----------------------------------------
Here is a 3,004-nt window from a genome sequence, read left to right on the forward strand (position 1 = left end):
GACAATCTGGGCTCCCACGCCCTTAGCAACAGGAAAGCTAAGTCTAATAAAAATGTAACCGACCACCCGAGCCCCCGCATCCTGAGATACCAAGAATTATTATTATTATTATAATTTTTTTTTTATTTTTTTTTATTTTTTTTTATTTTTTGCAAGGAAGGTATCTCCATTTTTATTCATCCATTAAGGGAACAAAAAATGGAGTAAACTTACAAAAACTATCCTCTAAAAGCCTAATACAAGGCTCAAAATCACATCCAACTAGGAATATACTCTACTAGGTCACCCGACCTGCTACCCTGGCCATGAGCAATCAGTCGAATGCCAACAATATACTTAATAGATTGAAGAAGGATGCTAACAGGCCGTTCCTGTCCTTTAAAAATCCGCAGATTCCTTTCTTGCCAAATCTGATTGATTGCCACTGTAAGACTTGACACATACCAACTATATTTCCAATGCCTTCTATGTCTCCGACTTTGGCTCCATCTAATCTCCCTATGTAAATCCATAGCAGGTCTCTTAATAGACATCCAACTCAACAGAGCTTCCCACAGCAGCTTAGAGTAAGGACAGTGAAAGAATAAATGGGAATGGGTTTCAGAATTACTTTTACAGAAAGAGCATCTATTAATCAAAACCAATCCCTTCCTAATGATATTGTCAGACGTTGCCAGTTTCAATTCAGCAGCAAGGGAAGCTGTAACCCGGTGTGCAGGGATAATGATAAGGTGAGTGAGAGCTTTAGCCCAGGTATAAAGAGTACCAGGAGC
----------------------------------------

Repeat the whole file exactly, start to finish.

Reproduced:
Here is a 3,004-nt window from a genome sequence, read left to right on the forward strand (position 1 = left end):
GACAATCTGGGCTCCCACGCCCTTAGCAACAGGAAAGCTAAGTCTAATAAAAATGTAACCGACCACCCGAGCCCCCGCATCCTGAGATACCAAGAATTATTATTATTATTATAATTTTTTTTTTATTTTTTTTTATTTTTTTTTATTTTTTGCAAGGAAGGTATCTCCATTTTTATTCATCCATTAAGGGAACAAAAAATGGAGTAAACTTACAAAAACTATCCTCTAAAAGCCTAATACAAGGCTCAAAATCACATCCAACTAGGAATATACTCTACTAGGTCACCCGACCTGCTACCCTGGCCATGAGCAATCAGTCGAATGCCAACAATATACTTAATAGATTGAAGAAGGATGCTAACAGGCCGTTCCTGTCCTTTAAAAATCCGCAGATTCCTTTCTTGCCAAATCTGATTGATTGCCACTGTAAGACTTGACACATACCAACTATATTTCCAATGCCTTCTATGTCTCCGACTTTGGCTCCATCTAATCTCCCTATGTAAATCCATAGCAGGTCTCTTAATAGACATCCAACTCAACAGAGCTTCCCACAGCAGCTTAGAGTAAGGACAGTGAAAGAATAAATGGGAATGGGTTTCAGAATTACTTTTACAGAAAGAGCATCTATTAATCAAAACCAATCCCTTCCTAATGATATTGTCAGACGTTGCCAGTTTCAATTCAGCAGCAAGGGAAGCTGTAACCCGGTGTGCAGGGATAATGATAAGGTGAGTGAGAGCTTTAGCCCAGGTATAAAGAGTACCAGGAGC